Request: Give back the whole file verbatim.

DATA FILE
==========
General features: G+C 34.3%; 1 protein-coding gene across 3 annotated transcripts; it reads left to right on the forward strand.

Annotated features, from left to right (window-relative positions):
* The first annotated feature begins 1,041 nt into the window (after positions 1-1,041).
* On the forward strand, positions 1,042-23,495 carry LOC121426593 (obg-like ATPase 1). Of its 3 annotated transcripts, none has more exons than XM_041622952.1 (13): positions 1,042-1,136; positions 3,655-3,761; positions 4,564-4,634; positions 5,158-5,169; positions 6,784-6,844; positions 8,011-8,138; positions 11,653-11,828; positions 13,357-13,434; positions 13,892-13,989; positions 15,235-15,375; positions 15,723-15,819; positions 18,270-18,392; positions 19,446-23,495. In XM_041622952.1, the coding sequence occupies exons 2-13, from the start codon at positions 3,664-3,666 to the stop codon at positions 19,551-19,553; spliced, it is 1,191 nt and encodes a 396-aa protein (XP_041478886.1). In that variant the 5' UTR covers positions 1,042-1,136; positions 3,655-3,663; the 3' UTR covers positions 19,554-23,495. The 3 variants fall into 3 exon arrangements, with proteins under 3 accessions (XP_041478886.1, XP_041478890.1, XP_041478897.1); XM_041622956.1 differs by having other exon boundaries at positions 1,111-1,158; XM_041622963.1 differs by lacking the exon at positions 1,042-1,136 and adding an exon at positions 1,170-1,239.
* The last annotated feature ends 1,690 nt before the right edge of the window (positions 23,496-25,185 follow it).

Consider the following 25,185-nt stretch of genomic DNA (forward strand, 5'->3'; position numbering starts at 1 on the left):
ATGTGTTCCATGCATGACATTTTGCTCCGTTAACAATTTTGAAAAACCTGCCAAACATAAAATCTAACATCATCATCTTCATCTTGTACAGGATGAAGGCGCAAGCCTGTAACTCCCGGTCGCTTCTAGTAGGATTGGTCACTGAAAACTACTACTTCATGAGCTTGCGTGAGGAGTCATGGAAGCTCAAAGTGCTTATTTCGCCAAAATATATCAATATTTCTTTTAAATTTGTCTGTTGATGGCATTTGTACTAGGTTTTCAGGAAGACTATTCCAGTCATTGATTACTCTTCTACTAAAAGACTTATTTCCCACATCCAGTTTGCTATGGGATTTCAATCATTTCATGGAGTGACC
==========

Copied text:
General features: G+C 34.3%; 1 protein-coding gene across 3 annotated transcripts; it reads left to right on the forward strand.

Annotated features, from left to right (window-relative positions):
* The first annotated feature begins 1,041 nt into the window (after positions 1-1,041).
* On the forward strand, positions 1,042-23,495 carry LOC121426593 (obg-like ATPase 1). Of its 3 annotated transcripts, none has more exons than XM_041622952.1 (13): positions 1,042-1,136; positions 3,655-3,761; positions 4,564-4,634; positions 5,158-5,169; positions 6,784-6,844; positions 8,011-8,138; positions 11,653-11,828; positions 13,357-13,434; positions 13,892-13,989; positions 15,235-15,375; positions 15,723-15,819; positions 18,270-18,392; positions 19,446-23,495. In XM_041622952.1, the coding sequence occupies exons 2-13, from the start codon at positions 3,664-3,666 to the stop codon at positions 19,551-19,553; spliced, it is 1,191 nt and encodes a 396-aa protein (XP_041478886.1). In that variant the 5' UTR covers positions 1,042-1,136; positions 3,655-3,663; the 3' UTR covers positions 19,554-23,495. The 3 variants fall into 3 exon arrangements, with proteins under 3 accessions (XP_041478886.1, XP_041478890.1, XP_041478897.1); XM_041622956.1 differs by having other exon boundaries at positions 1,111-1,158; XM_041622963.1 differs by lacking the exon at positions 1,042-1,136 and adding an exon at positions 1,170-1,239.
* The last annotated feature ends 1,690 nt before the right edge of the window (positions 23,496-25,185 follow it).

Consider the following 25,185-nt stretch of genomic DNA (forward strand, 5'->3'; position numbering starts at 1 on the left):
ATGTGTTCCATGCATGACATTTTGCTCCGTTAACAATTTTGAAAAACCTGCCAAACATAAAATCTAACATCATCATCTTCATCTTGTACAGGATGAAGGCGCAAGCCTGTAACTCCCGGTCGCTTCTAGTAGGATTGGTCACTGAAAACTACTACTTCATGAGCTTGCGTGAGGAGTCATGGAAGCTCAAAGTGCTTATTTCGCCAAAATATATCAATATTTCTTTTAAATTTGTCTGTTGATGGCATTTGTACTAGGTTTTCAGGAAGACTATTCCAGTCATTGATTACTCTTCTACTAAAAGACTTATTTCCCACATCCAGTTTGCTATGGGATTTCAATCATTTCATGGAGTGACC